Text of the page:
Peter Todd, M.D., Ph.D. is the Bucky and Patti Harris professor of neurology in the University of Michigan Medical School and a staff physician at the Ann Arbor VA Medical Center. Dr. Todd graduated from the University of California, San Diego and obtained his medical and doctoral degrees at the University of Wisconsin. He completed a medical internship and residency in neurology at the Hospital of the University of Pennsylvania, and a research intensive fellowship in movement disorders and neurogenetics at the University of Michigan. Dr. Todd’s research targets the mechanisms by which RNA and RNA processing contribute to neurodegenerative disorders, with a specific interest in Fragile X-associated tremor ataxia syndrome (FXTAS). For his work on FXTAS pathogenesis, he received the 2014 Hagerman Prize from the National Fragile X Foundation. Dr. Todd serves as co-director of the Fragile X clinic at the University of Michigan where he sees adult patients with FXTAS, Fragile X Syndrome, and other Fragile X-associated Disorders.
Stephen C.J. Parker, Ph.D.
The Parker Lab at the University of Michigan is part of the Departments of Computational Medicine & Bioinformatics and Human Genetics, and is affiliated with the Genome Science Training Program at the Center for Statistical Genetics and the Center for RNA Biomedicine.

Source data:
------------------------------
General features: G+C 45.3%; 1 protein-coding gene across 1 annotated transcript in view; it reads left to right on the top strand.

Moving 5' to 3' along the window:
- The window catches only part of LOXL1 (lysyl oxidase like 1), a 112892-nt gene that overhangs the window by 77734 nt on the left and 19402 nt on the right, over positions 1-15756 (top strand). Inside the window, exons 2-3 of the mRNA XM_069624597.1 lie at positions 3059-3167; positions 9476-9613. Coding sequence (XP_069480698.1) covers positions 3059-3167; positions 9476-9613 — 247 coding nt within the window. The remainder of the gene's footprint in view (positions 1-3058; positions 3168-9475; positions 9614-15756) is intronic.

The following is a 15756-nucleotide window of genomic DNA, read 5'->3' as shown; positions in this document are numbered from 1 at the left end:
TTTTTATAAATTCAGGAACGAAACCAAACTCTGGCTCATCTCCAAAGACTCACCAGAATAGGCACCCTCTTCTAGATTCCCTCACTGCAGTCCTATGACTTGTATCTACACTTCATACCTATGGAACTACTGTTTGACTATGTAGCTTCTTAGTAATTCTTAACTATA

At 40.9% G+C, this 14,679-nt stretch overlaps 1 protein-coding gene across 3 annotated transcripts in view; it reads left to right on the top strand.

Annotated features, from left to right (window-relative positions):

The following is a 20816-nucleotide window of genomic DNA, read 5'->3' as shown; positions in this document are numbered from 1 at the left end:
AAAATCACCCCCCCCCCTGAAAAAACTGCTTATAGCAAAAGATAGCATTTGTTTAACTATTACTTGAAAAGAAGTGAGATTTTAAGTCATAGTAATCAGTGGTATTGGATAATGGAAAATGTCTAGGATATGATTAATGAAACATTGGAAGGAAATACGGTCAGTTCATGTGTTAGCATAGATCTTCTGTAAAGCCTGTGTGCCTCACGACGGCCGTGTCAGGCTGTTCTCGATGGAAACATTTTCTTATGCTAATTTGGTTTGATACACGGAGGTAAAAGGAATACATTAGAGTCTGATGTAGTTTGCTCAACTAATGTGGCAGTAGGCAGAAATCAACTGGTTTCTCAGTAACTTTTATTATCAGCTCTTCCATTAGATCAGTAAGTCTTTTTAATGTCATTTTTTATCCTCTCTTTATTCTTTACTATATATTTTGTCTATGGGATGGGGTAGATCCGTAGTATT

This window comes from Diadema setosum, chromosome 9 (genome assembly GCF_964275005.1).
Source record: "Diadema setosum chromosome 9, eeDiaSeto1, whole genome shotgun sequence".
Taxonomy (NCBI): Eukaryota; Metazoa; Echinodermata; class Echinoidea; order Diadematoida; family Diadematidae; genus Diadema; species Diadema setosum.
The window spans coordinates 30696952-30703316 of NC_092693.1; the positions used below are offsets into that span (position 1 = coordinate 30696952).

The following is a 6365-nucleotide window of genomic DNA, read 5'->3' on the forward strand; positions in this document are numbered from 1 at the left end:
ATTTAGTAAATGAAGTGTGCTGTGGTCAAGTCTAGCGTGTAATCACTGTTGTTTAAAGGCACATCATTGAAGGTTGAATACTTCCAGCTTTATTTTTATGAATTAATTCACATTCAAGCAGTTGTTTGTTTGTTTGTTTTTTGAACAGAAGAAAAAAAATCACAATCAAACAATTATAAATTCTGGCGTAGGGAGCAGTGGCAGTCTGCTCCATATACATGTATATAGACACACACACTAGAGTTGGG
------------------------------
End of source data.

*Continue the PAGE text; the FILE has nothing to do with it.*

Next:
Our research group uses an integrative approach in the general fields of computational biology and functional genomics. The major goal of the lab is to generate mechanistic knowledge about how disease susceptibility is encoded in the non-coding portion of the genome, with a focus on type 2 diabetes.
Sundeep Kalantry Ph.D.
The focus of Kalantry laboratory is to understand how X-chromosome inactivation occurs. X-inactivation equalizes X-linked gene expression between male and female mammals by transcriptionally inactivating one of the two X-chromosomes in females. X-inactivation is required for the viability of female cells and is a paradigm of epigenetic inheritance, given that within a shared nucleoplasm one X-chromosome of an identical pair becomes inactivated while the other remains active and that replicated copies of the inactive and active X-chromosomes faithfully maintain their transcriptional states across many cell division cycles. X-inactivation is controlled by long non-coding RNAs and chromatin/transcription regulators, both of which are a focus of our lab.